MMTP: Baby Birthing Edition

Your Monday Mid-day Theological Poll:

Why is someone born in the covenant?

Please explain your reasons why below.

Comments

  1. Alma 13, Abraham 3. And a belief that God does not act out of randomness. I do not believe it is as simple as you present, of course. My vote was more a vote against randomness as it was a vote for ‘worthiness’.

  2. I said random factors because I think most things are random, but I wouldn’t discount the worthiness thing entirely–except that I’m fairly certain I was among the least worthy in the pre-mortal life, yet I was born in the covenant. So yeah, random factors.

  3. I vote random factors. For me that’s a vote against “The Saturday’s Warrior Doctrine.”

  4. The contrarian in me says —

    If you believe that the Lord sends each baby to a certain family as part of a grand plan, then consider this: Perhaps some who are born in the covenant were so unworthy in the pre-mortal life that the Lord knew they could only make it through mortal life if they were handed the gospel on a plate.

  5. Scott B says:

    As the only of my siblings to be BIC, I take the view that those who ROCK are BIC, and the rest of ya’ll are just haters.

  6. I did not vote. I think there need to be more options.

  7. Do we even know why someone is NOT born in the covenant?

  8. Scott B says:

    Daniel, please refer to #5 above.

  9. I think the answer here can be summed up be the following:

    Could Be

    You could be born in the covenant because of pre-mortal worthiness

    You could be not BIC because the Lord needed a member to be converted in say Russia in a particular city.

    You could be Martin Luther or a founding father who needed to be in a particular place to further the work of the Lord

    ETC ETC

  10. Peter LLC says:

    those who ROCK are BIC

    This.

  11. I voted random. It also seems random to me whether or not someone is considered born in the covenant.

  12. I think that while there is agency, there was planning done in the heavens. I do not think that we were sent willy nilly to whenever or wherever on earth. That said, I believe there are also many righteous and worthy people who were not born under the covenant.

    But I am one who believes in foreordination, and that many were foreordained to certain tasks. Some of these would require living in a certain time and/or place. For one who was foreordained to a priesthood calling, there has to be some leeway into entering the Church (Alma 13).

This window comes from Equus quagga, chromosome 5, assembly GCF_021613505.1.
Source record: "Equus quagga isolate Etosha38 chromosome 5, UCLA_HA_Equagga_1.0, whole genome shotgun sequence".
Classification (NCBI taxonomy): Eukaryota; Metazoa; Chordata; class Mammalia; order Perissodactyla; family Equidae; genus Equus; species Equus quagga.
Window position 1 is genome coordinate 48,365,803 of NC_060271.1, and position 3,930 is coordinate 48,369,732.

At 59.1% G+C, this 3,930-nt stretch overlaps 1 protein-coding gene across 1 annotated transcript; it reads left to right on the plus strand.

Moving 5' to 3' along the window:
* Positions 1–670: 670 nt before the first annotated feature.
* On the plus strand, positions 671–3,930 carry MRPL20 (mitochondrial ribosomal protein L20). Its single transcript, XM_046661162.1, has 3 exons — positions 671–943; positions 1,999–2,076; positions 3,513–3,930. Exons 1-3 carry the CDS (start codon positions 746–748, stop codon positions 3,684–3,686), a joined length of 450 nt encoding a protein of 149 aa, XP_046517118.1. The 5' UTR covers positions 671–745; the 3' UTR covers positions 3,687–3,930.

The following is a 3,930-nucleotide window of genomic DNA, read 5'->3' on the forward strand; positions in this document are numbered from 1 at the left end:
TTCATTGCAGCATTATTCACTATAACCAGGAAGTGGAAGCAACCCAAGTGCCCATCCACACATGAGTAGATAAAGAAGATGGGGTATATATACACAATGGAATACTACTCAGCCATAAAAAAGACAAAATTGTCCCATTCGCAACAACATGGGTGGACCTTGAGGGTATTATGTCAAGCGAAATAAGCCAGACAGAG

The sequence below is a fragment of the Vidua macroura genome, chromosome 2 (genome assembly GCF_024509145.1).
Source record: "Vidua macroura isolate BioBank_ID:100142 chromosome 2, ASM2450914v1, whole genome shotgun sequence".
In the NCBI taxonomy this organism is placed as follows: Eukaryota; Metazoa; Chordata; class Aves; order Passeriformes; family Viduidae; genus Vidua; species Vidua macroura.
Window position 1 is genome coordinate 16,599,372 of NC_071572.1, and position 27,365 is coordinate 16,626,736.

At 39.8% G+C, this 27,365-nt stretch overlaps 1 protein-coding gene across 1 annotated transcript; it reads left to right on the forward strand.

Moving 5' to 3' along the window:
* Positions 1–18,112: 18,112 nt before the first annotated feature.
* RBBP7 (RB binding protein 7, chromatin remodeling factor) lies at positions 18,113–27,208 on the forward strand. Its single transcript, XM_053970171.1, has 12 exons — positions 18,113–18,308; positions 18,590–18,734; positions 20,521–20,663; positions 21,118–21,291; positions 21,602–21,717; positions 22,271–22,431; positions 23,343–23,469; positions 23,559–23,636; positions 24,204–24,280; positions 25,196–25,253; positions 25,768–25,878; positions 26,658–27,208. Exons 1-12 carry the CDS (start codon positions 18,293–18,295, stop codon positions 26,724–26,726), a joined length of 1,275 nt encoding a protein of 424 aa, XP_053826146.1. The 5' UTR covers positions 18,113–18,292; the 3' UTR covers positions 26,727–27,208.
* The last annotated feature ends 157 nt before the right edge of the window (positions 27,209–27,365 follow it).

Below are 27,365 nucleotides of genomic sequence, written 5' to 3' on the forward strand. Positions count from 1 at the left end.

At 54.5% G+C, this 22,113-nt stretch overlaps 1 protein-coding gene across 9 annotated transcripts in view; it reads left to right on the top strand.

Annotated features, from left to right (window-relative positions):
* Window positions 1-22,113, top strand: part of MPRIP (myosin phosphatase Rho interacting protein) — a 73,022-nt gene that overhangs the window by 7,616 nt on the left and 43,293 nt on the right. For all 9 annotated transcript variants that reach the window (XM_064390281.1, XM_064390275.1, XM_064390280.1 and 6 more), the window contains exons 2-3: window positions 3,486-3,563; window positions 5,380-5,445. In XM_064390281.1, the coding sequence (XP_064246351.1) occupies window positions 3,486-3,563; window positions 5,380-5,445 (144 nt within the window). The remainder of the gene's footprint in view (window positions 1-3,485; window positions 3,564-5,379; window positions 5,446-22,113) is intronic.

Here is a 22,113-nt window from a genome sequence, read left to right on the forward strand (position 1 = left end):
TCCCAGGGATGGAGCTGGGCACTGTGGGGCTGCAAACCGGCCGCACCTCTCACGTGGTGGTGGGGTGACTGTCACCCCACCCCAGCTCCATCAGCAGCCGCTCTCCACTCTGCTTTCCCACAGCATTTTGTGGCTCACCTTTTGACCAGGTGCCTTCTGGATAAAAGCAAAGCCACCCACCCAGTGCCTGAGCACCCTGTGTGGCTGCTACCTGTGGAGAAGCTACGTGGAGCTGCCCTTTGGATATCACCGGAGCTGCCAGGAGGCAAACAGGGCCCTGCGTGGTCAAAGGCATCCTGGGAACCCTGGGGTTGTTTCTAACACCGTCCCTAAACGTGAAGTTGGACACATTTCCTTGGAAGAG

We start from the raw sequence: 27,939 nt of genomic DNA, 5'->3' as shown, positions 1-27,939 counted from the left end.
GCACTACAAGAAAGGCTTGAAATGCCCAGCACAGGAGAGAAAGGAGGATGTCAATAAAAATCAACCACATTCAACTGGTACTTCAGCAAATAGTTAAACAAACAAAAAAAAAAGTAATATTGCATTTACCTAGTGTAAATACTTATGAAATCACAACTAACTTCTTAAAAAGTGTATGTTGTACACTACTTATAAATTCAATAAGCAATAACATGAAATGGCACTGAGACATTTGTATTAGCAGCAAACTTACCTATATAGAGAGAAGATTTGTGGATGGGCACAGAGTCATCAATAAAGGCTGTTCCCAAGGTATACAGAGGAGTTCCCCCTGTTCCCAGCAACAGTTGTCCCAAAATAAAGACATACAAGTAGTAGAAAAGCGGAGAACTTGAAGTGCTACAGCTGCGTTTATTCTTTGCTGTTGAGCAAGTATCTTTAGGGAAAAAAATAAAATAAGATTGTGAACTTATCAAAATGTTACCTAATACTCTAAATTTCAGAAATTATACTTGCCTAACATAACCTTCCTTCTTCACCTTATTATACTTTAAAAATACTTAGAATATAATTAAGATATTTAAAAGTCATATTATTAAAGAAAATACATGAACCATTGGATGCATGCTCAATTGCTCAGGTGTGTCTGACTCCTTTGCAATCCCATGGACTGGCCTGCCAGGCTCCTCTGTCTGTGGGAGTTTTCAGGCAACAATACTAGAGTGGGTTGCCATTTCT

13. I couldn’t vote. I really like what #9 BBEll says. I think that it is God who is the one in charge of it all. Anyways – at some point EVERYONE will have this blessing – so in the long run, it doesn’t really matter. We are all given different talents and blessings (including BIC) and we have different expectations from the Lord.

    Kind of a crazy – space-doctrine-speculativ-ish poll, don’t you think?

  14. Gilgamesh says:

    Having met and been duly impressed with the emotional and spiritual strength of many converts, I vote for my being BIC as due to my unworthiness. I don’t think I ever would have made it into the church had I not already been there when I was born. I don’t think I would have been strong enough. As a BIC member, I had a head start so I feel I was given a cheat that I don’t take for granted.

  15. John C. <3 false dichotomies

  16. I would remind everyone here that Joseph Smith was NOT BIC. Just FYI.

  17. I’m not sure where I picked this up but have always believed that our “status” in this life was a result of our pre-mortal life in the same way that our choices in this life will determine our “post-mortal” glory. Is this incorrect?

    Of course with the blessing of being born in the covenant comes the responsibilities associated with that blessing. Perhaps some chose to not accept that responsibility.

  18. Mark Brown says:

    Nor Brigham Young, John Taylor, Wilford Woodruff, Lorenzo Snow.

    In our time, neither was Pres. Hunter, Russell M. Nelson, Richard G. Scott, David A. Bednar, just off the top of my head. There are undoubtedly lots of others, too.

  19. I feel a need to point out that I didn’t put a value on worthiness. One could have a lot or a little and that would still be a factor.

  20. I have very little doctrinal basis for this, but it’s my feeling that the Lord puts us in circumstances that maximize our chances of successfully returning to Him (allowing for free agency, of course). Following that reasoning, I guess I believe that some people are born in or out of the covenant based on their individual strengths and weaknesses and how the Lord thinks they can best succeed.

  21. Scott B says:

    >Of course with the blessing of being born in the covenant comes the responsibilities associated with that blessing. Perhaps some chose to not accept that responsibility.

    This is not unlike Peter Parker’s recognition that, as Spider Man, he had a great responsibility to protect the citizens of New York. We all saw the pain and misery in his life during the middle of the second movie where he “chose to not accept that responsibility.”